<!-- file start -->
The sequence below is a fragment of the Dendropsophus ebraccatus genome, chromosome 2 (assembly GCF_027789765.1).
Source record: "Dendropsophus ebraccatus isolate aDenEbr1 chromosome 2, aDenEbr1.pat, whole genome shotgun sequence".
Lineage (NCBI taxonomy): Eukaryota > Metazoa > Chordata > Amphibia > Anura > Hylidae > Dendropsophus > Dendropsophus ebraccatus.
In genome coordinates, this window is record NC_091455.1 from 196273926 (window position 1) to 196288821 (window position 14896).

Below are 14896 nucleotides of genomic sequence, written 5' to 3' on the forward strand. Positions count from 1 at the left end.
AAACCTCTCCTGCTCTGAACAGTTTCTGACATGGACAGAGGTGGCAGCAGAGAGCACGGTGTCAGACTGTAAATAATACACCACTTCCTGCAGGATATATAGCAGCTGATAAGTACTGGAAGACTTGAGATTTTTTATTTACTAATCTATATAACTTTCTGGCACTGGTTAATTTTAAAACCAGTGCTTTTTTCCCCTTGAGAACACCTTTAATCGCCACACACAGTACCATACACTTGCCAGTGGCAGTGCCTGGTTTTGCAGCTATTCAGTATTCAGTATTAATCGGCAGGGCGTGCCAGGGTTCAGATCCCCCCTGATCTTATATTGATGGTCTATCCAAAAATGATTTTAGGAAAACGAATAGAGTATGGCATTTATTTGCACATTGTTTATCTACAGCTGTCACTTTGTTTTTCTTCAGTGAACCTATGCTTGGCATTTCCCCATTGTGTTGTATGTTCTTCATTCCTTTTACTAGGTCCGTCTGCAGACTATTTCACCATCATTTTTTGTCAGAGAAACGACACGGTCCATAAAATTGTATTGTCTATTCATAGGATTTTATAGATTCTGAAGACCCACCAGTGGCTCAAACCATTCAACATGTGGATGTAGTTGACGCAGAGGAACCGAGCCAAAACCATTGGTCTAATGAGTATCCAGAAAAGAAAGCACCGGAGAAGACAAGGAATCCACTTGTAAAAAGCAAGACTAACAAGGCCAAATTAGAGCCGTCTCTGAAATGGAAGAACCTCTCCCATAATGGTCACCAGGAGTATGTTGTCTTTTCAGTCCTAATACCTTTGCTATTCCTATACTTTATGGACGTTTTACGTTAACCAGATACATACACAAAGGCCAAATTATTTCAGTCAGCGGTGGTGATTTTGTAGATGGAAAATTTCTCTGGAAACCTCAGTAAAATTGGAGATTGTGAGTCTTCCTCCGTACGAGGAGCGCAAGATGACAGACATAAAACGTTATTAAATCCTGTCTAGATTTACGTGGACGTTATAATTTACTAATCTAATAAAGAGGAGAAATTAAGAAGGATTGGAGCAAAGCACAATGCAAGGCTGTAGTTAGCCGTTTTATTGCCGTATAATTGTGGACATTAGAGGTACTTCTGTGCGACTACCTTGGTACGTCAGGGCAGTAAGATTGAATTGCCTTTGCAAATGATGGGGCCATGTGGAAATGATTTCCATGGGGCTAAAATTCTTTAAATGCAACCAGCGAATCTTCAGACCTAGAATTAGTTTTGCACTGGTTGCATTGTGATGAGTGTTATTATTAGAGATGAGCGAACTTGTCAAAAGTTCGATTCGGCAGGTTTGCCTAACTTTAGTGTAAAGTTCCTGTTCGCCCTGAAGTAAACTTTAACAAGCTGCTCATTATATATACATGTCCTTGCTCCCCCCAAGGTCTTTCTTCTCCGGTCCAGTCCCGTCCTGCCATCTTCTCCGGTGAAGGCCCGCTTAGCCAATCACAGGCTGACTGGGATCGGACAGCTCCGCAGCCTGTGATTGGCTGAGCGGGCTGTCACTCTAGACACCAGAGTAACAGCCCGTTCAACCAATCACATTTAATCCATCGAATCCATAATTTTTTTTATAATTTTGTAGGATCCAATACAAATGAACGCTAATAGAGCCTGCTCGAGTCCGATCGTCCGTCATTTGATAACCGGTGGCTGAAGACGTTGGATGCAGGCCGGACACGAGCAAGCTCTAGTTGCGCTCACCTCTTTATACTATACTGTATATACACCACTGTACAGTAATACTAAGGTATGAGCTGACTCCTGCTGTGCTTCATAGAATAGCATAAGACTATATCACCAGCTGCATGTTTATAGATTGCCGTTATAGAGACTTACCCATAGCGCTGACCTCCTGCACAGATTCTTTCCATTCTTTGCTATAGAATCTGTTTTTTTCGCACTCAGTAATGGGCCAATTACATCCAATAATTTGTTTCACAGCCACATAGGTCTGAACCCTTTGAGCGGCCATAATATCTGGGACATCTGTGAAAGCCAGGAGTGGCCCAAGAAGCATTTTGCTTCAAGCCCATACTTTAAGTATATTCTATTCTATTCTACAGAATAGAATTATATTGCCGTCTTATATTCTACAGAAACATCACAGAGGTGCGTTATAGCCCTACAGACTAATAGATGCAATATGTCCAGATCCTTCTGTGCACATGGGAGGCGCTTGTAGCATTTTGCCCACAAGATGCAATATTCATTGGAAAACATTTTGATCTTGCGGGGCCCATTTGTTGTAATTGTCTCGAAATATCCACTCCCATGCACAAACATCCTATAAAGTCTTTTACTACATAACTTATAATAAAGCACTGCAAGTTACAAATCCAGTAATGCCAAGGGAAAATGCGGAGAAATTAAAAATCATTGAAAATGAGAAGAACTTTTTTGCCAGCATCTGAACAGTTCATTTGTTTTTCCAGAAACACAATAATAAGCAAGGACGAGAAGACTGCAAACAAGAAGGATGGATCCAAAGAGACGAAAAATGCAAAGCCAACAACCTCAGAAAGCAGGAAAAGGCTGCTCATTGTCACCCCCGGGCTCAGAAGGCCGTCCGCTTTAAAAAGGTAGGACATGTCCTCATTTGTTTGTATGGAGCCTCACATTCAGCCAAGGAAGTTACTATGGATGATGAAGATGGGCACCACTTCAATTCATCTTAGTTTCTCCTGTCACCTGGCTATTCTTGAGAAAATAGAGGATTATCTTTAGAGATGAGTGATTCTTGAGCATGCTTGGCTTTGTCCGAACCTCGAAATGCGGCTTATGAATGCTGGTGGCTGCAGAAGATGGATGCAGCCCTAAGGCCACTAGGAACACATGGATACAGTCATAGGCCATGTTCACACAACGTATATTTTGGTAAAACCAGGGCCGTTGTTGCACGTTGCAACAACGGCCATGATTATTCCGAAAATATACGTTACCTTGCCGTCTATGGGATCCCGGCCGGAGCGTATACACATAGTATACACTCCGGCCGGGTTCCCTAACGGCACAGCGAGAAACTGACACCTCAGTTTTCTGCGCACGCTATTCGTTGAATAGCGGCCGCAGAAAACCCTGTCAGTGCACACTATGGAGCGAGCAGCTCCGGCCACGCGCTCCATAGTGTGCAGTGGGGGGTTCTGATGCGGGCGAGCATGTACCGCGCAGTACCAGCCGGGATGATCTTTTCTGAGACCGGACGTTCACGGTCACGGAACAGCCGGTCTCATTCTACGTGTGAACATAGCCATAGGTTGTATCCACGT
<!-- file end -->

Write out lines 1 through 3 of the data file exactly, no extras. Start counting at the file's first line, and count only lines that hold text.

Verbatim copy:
The sequence below is a fragment of the Dendropsophus ebraccatus genome, chromosome 2 (assembly GCF_027789765.1).
Source record: "Dendropsophus ebraccatus isolate aDenEbr1 chromosome 2, aDenEbr1.pat, whole genome shotgun sequence".
Lineage (NCBI taxonomy): Eukaryota > Metazoa > Chordata > Amphibia > Anura > Hylidae > Dendropsophus > Dendropsophus ebraccatus.